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Posts Tagged ‘gis’

Planetary mapping with QGIS Part Three – Creating Shapefiles From Planetary Datasets

Posted by Jeff on September 16, 2011

In Part One, I covered how to set up the QGIS workspace to correspond to a custom ellipsoid (Mercury in this case), rather than a terrestrial one.

Part Two dealt with creating polygons and using the GDAL/OGR command line to transform the resulting shapefiles into raw coordinate lists.

This time, I’ll cover the process of creating shapefiles from raw data and importing them into QGIS.

Let’s say I have a file of tab-delimited values of   longitude    latitude    elevation
131.1758   -11.6734   1.5
131.1759   -11.6722   1.2
131.1794   -11.4167   0.4
130.3352   -6.20119   -0.3

To get this into meter map-coordinates, use the PROJ.4 utility “proj” to convert them, basically reversing the process from Part Two.

proj +proj=eqc +lat_ts=0 +a=2440000 +b=2440000 +no_defs test_lon_lat_elev.tab | sed 's/\t/,/g' > test_lon_lat_elev_proj.csv

Where test_lon_lat_elev.tab is the input file listed above and test_lon_lat_elev_proj.csv is the comma-delimited output file. Note that I used the sed utility to convert the tabs to commas.

The resulting file should look like this:

5586257.05,-497123.81,1.5
5586261.30,-497072.70,1.2
5586410.36,-486191.97,0.4
5550459.23,-264084.09,-0.3

Now we need to add the header row with field descriptions so that the file becomes this:

Longitude,Latitude,Elevation
5586257.05,-497123.81,1.5
5586261.30,-497072.70,1.2
5586410.36,-486191.97,0.4
5550459.23,-264084.09,-0.3

As far as I can tell, PROJ.4 prefers a tab-delimited input file. If you try to use a comma-delimited one, it fails to properly parse the long/lat/alt values.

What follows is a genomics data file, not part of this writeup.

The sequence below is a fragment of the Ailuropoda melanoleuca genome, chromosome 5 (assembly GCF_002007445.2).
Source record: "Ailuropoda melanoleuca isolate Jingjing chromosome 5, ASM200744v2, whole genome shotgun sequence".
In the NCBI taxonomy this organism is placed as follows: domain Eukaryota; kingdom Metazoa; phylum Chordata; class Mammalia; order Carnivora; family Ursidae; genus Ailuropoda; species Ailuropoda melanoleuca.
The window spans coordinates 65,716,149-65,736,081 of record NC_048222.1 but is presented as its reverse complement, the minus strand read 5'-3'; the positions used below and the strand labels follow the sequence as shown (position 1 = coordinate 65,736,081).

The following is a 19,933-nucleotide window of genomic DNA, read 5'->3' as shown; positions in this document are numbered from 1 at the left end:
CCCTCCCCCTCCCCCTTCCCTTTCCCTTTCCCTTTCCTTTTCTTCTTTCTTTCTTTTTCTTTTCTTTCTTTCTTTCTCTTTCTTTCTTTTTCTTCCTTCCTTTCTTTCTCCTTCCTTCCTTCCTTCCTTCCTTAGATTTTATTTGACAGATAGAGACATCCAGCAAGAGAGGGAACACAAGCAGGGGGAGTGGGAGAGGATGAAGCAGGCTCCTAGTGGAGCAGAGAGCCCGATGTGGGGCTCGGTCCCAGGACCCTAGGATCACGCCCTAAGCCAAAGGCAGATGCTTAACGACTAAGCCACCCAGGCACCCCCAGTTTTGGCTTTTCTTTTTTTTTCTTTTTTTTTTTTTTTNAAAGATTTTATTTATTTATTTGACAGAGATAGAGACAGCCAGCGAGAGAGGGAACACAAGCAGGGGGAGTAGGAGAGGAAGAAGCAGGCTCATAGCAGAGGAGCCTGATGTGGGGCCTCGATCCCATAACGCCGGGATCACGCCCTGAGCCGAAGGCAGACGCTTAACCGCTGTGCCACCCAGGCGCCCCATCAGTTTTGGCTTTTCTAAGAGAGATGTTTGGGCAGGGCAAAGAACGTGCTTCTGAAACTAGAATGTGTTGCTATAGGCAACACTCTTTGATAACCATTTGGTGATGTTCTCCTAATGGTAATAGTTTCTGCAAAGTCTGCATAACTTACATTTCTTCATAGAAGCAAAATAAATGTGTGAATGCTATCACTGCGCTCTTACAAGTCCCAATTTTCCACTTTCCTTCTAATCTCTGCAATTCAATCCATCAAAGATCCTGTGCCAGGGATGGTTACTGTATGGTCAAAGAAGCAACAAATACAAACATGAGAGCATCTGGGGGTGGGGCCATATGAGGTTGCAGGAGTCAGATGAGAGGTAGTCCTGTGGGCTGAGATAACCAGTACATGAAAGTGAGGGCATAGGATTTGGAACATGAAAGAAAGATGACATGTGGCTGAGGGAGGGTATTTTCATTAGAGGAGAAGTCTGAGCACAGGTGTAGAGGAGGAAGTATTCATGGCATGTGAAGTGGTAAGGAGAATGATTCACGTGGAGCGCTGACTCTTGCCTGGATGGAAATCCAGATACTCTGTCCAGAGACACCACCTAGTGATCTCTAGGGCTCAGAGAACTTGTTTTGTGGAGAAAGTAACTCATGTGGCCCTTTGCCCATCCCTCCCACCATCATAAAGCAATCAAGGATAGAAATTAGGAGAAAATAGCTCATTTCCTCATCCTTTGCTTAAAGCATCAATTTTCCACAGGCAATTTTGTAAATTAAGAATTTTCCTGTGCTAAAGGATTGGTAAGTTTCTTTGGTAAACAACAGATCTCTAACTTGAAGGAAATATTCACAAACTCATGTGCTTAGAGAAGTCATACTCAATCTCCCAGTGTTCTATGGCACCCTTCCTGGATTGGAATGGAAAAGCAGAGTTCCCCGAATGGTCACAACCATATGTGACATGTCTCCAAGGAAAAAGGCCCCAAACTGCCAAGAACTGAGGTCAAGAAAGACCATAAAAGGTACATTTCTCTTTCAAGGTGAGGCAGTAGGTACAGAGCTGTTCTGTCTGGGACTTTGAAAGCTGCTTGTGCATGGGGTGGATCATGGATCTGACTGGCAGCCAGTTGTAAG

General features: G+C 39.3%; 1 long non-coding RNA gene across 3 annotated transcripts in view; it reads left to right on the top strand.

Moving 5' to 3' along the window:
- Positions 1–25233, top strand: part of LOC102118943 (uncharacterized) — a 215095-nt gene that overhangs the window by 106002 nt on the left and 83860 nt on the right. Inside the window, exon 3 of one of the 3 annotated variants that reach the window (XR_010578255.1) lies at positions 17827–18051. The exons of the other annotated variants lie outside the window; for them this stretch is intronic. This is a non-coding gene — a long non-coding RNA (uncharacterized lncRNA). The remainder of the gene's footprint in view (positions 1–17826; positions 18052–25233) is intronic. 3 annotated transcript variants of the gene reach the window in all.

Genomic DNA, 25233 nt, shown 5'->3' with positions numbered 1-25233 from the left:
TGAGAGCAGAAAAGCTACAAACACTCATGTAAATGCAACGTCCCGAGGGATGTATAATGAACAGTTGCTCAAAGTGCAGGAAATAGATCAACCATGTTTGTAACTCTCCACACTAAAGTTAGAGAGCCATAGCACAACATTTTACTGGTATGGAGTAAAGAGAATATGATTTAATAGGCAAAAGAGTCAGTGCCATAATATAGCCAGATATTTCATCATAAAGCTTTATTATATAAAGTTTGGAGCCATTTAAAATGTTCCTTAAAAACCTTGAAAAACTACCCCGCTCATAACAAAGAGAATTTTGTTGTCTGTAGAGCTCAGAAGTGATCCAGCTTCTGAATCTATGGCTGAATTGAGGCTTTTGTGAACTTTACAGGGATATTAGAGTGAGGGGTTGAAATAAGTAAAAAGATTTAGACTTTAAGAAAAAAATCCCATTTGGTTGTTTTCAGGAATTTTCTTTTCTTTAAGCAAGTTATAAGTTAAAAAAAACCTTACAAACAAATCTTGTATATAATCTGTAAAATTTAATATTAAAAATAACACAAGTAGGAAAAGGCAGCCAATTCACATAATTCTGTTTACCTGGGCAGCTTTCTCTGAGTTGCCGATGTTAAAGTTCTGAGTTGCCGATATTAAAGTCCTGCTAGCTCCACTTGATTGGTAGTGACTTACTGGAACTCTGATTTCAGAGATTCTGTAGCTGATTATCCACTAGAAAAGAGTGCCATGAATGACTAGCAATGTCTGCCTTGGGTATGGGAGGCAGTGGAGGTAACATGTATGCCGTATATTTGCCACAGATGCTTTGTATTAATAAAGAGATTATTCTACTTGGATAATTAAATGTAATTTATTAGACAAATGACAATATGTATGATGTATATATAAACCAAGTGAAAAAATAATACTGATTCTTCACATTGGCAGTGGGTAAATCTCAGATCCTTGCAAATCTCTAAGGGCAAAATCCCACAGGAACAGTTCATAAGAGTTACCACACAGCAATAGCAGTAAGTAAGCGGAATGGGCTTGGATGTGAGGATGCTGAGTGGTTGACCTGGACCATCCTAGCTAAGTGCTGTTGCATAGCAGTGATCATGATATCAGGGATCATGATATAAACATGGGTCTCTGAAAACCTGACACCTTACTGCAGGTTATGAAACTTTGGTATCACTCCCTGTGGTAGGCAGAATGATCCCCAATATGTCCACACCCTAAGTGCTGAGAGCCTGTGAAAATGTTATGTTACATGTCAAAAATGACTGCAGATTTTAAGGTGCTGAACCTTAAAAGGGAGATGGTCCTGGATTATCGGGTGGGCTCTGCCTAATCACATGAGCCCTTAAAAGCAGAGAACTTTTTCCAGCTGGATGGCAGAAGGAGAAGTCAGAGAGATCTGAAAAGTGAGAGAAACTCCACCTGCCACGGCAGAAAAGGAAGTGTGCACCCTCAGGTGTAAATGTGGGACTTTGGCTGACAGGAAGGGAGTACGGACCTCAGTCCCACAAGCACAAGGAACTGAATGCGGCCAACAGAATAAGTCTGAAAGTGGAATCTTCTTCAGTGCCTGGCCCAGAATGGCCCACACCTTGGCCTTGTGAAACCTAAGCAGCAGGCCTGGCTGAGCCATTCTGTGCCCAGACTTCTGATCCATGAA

OGR, on the other hand, needs comma-delimited files as input, since it uses the concept of “drivers” to parse the file, as will be shown next.

Now that the input is properly formatted, we can use OGR to create the shapefiles.  OGR uses the concept of “virtual formats” to describe the data contained in the input file.  These are basically XML-styles that must be prepared for each file to be converted.  A .csv file will use the following VRT file:

<OGRVRTDataSource>
 <OGRVRTLayer name="test_lon_lat_elev_proj">
 <SrcDataSource>test_lon_lat_elev_proj.csv</SrcDataSource>
 <GeometryType>wkbPoint</GeometryType>
 <LayerSRS>NULL</LayerSRS>
 <GeometryField encoding="PointFromColumns" x="Longitude" y="Latitude"/>
 </OGRVRTLayer>
 </OGRVRTDataSource>

In the above .vrt file, test_lon_lat_elev_proj.csv is the file produced above.
OGRVRTLayer name must apparently match exactly with the SrcDataSource field.

Now, using the OGR command line:
ogr2ogr test test_lon_lat_elev.vrt
Will produce a directory called test containing, among other things a .shp shapefile.

If you still have the Mercury global mosaic loaded in the QGIS workspace, you can click on the Open Shapefile button, navigate to the test directory that was created above, and then select the new .shp file. The result should be something similar to the image below.

Note that it only appears that there are two points.  There are actually four, which can be seen if you zoom in on the cluster far enough to resolve them.

 

 

 

 

 

 

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Getting started with QGIS and planetary mapping Part One : Finding Longitude/Latitude on a Map of Mercury

Posted by Jeff on September 13, 2011

This post marks the start to my documentation of using FOSS (Free or Open Source Software) to do planetary mapping. I’ve had to do a lot of background reading, searching, asking, and programming in order to get to a point where I can be productive doing mapping in this software environment, and I’m hoping that these posts will help others if they attempt the same.

First, most (if not all) of the people I know who are involved in planetary mapping use ArcGIS. Having essentially no background in GIS, but nearly twenty years of experience with Linux/UNIX, I opted for an open-source approach.